by Alexander Trigaux, Editor, GoldSilver
The current US economy is like 100 cars flying down a fog-shrouded highway at 80MPH with two feet of visibility. Everyone is all-in, bullish as can be, and simply hoping against hope that nobody in front of them hits the brakes.
The Federal Reserve is the communal foot on the gas. Their massive QE campaigns have injected titanic liquidity into risk assets and kept the stock market free-floating into bubbled-out valuation territory for years on end.
And by pursuing a zero (or nearly zero)-interest-rate policy for the better part of a decade, corporations and consumers alike were heavily incentivized to leverage themselves to the extreme.
After all, if you’re a household, the perceived risk of additional debt is usually measured in how much interest you’re going to have to pay on it. When those amounts are being calculated based on a fed funds rate near zero, borrowing $50,000 doesn’t cost much more than borrowing $5,000. Until rates go up.
Likewise, corporations will seek to borrow every penny they can when it’s next to interest-free: it’s easy to justify rampant business expansion or increased marketing campaigns with lowest-in-history cost of capital.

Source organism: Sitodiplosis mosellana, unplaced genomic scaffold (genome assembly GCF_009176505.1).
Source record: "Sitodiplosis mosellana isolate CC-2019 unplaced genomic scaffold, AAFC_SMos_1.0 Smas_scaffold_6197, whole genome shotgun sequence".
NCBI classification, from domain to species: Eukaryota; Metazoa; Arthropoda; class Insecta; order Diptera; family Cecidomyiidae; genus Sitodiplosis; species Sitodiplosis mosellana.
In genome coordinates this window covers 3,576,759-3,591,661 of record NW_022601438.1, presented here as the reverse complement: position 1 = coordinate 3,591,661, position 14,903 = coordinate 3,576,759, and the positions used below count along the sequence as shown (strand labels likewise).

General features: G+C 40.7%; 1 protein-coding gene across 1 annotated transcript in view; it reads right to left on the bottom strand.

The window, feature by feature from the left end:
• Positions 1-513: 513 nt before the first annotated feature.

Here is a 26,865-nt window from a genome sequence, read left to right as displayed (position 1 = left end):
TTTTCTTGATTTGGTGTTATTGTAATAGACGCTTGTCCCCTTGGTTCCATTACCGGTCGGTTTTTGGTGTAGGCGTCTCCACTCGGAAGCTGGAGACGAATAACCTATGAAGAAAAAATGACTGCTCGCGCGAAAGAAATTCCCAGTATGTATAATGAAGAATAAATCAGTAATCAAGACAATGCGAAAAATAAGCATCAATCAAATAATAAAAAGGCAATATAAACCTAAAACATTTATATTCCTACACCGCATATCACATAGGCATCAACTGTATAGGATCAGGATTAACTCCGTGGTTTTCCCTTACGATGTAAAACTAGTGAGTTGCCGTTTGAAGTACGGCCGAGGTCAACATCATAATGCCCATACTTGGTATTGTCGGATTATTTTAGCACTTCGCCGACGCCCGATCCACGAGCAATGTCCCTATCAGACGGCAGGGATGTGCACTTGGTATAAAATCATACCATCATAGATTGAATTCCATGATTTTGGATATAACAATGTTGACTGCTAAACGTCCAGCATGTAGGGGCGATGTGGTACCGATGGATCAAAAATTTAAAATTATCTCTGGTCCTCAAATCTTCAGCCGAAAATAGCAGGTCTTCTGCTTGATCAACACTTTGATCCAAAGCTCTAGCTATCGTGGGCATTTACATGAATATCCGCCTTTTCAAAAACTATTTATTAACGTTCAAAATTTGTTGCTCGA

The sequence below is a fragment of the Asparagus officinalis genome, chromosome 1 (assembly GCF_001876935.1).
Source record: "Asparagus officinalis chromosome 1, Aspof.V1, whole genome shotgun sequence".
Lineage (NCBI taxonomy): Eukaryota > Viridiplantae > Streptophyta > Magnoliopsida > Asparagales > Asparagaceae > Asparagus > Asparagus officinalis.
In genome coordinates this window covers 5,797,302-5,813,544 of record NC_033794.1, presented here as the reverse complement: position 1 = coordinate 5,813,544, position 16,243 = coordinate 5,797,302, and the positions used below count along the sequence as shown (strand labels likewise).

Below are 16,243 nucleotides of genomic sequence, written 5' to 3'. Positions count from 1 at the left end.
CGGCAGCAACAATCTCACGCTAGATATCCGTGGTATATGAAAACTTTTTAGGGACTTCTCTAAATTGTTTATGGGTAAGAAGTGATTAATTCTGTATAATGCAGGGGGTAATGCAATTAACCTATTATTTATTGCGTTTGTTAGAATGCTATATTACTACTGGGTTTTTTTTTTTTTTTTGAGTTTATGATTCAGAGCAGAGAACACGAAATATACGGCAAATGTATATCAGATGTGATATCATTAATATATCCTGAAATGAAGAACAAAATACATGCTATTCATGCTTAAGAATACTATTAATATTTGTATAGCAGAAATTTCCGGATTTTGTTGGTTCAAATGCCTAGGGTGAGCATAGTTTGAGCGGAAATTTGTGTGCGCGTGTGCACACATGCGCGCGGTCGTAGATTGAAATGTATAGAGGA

And those companies who are floundering so badly that they can’t generate any profits at all require this same cheap debt simply to pay for their past debt obligations, while their operational results continue to decay. These are the zombie companies that a free market, absent nanny-state-provided, easy-money-policy loans, would have been unceremoniously driven out of business long ago.
What’s more, the federal government is now incredibly dependent upon stock market capital gains taxes for overall tax revenue. If the market corrects substantially and most investors lose money, there goes a giant chunk of US federal income that already falls well short of being pay for all of our current-year outlays, let alone coming anywhere close to being able to start paying off the massive debtload we’re already incurred:
US tax revenue (red line) has been primarily driven by the Fed-created stock market bubble
So now we find ourselves in the longest economic expansion in history. Make no mistake, this non-recovery recovery has been driven by one thing: central bank market interference.
On average, over the past 200 years or so, we’ve had a recession every 4.5 years. We now haven’t had one for 10.
What does this indicate to the irrationally, perpetually optimistic and self-serving Congressional Budget Office? That we won’t have one until 2029. Over 10 more years from now.
Is it any wonder that these politicians, who themselves get elected by promising free stuff we can’t afford to pay for, are this detached from the stark reality of what is to come?